The important point isn’t what the content of the conversation was (it never is, with sophists), but the style of “arguing,” as well as, in this case, my failure as a Stoic.
In terms of arguing, by the end of the evening I figured out what Hippias’ modus operandi is, regardless of what the topic of conversation happened to be. It rotates around these points:
- Present yourself an an expert on whatever topic, possibly of world class stature
- Whenever someone brings up facts or opinions from actual experts, deny their expertise and go postmodern: you can’t trust anyone because it’s all about powers and interests so everyone’s lying (except, of course, the sophist himself)
- In case your interlocutor manages to pin you down with a straightforward question or point, complexify: everything is more complicated than it seems, which somehow means nobody other than the sophist can possibly make a point worth making
- If someone insists in getting an answer out of you no matter what, pretend you are addressing the point by shifting the discourse onto something that has little or nothing to do with the issue, but that sounds sufficiently close as to be plausible
- Shift among points #1-4 above, possibly in random order, as the occasion demands
This went on for close to three hours of increasingly heated discussion, at the end of which I did the un-Stoic thing: I lost it. With a clearly emotional tone of voice I doggedly ignored all of Hippias’ attempts to deploy his favorite strategies and I insisted that he answered a very simple, very clear question about ethics. He just wouldn’t. So I got up and said that this was the end of the conversation as far as I was concerned, and used the s-word (sophist) to describe him, apparently to the delight of my daughter.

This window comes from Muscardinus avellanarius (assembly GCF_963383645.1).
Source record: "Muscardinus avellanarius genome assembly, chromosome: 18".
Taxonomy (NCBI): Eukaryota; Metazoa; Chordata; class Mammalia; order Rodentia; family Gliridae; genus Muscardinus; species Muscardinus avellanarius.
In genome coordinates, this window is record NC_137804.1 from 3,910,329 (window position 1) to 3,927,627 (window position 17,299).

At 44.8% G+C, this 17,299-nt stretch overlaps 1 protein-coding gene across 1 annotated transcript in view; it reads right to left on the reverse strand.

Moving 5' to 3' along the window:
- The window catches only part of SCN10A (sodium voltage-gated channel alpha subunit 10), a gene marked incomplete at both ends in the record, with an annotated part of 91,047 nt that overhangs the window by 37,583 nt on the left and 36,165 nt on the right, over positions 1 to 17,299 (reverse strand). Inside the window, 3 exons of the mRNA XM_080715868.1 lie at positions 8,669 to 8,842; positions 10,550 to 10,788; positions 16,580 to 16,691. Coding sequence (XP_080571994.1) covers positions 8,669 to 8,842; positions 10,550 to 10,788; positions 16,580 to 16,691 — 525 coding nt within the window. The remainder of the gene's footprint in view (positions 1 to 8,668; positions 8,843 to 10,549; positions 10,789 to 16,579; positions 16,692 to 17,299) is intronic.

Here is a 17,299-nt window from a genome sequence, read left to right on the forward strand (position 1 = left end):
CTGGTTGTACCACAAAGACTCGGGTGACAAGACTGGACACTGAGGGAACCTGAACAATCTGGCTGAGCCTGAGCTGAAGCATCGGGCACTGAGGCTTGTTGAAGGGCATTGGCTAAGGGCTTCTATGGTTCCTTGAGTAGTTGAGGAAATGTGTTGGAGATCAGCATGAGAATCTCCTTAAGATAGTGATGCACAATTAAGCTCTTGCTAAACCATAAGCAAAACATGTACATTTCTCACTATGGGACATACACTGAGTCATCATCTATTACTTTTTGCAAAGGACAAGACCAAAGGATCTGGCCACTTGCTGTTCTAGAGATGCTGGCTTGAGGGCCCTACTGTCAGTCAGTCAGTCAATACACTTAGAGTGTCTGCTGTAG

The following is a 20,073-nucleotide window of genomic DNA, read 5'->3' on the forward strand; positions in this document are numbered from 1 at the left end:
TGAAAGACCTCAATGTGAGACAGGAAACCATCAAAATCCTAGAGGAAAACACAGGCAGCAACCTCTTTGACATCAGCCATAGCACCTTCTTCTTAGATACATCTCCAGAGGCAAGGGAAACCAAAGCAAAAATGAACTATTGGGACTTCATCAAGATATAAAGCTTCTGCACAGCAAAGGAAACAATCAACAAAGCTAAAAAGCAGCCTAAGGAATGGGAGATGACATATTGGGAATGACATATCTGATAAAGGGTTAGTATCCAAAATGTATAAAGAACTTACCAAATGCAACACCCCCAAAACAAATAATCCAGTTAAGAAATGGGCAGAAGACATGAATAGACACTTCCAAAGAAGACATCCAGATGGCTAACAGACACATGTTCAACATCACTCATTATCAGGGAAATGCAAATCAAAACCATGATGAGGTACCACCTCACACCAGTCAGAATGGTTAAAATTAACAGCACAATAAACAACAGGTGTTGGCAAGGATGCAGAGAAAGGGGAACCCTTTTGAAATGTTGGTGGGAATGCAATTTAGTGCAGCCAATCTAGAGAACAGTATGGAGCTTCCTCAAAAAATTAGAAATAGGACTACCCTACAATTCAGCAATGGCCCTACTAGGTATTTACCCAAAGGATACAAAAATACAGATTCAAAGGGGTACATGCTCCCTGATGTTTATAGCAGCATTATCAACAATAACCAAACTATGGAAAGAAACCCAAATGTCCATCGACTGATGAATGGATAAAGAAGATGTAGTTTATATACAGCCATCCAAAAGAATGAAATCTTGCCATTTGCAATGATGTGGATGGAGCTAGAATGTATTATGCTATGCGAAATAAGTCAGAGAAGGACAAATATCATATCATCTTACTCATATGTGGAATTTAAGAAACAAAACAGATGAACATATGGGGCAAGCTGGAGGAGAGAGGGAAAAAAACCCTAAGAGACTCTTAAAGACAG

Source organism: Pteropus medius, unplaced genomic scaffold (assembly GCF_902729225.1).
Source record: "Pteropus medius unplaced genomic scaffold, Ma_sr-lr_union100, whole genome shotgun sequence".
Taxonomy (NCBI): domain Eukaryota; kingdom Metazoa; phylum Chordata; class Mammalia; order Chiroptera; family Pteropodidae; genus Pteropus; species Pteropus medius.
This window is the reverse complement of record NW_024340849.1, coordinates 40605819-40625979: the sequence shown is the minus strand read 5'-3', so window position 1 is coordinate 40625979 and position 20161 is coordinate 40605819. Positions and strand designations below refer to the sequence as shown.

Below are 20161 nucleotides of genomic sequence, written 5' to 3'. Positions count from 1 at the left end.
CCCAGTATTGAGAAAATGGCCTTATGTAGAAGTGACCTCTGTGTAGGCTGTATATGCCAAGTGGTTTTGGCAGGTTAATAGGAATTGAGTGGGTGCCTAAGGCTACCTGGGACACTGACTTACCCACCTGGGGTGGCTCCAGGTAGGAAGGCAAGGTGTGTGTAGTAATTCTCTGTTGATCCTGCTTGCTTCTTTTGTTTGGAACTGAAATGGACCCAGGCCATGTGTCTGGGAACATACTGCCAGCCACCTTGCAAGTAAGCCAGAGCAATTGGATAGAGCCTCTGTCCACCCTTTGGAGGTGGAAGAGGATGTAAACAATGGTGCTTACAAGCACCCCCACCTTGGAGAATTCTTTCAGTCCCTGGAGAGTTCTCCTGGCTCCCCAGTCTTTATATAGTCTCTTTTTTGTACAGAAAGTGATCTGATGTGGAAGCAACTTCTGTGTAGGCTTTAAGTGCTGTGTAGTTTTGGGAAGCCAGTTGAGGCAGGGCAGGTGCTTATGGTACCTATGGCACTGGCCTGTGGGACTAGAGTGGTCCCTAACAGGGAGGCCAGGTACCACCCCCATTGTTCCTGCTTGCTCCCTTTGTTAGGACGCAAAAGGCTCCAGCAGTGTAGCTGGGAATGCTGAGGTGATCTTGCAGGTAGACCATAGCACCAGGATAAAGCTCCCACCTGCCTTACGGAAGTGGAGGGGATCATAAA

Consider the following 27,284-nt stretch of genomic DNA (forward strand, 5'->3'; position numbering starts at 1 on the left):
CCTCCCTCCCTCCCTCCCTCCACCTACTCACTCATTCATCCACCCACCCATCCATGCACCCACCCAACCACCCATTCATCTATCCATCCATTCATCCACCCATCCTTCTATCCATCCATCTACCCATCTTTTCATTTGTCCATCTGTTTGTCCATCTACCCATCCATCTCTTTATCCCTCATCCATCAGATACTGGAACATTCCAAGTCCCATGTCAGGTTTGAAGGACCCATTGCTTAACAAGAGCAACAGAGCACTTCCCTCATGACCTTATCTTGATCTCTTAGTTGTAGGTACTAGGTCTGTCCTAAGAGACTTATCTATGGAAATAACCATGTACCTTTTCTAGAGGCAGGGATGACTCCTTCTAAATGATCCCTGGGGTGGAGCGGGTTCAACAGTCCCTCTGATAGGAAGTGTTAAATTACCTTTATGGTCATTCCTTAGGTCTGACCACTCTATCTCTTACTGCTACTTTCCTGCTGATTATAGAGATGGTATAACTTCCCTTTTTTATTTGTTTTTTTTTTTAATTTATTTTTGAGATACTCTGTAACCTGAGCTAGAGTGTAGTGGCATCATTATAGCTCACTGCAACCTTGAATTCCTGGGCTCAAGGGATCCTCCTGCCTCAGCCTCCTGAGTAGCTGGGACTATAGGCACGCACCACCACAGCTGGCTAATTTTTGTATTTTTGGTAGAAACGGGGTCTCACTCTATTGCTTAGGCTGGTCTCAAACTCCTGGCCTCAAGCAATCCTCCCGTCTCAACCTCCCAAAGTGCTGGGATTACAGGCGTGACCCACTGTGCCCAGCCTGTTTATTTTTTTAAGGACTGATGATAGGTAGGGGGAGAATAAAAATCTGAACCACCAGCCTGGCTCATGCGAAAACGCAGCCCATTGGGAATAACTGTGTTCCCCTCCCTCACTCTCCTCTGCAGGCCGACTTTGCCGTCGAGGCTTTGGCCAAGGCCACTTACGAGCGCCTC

Why am I telling you all of this? Because there are a few lessons for me and fellow Stoic practitioners to be learned here.
First lesson: I failed to manage my anger at Hippias, something that not only I should not have done as a host (bad manners), but most importantly as a Stoic. I should definitely go and re-read Seneca’s On Anger.
I went over the evening’s events with my mind later on, and clearly appreciated why the Stoics thought of anger as a temporary madness, and something with no redeeming values (contra to some currently popular opinion). Yes, when you are angry you are motivated to do something about whatever it is that you are angry about. But consider the situation under discussion: most certainly my anger did not persuade Hippias, and indeed may simply have convinced him that he hit his target (which is true in terms of evoking a passionate response, although in terms of landing a good logical argument).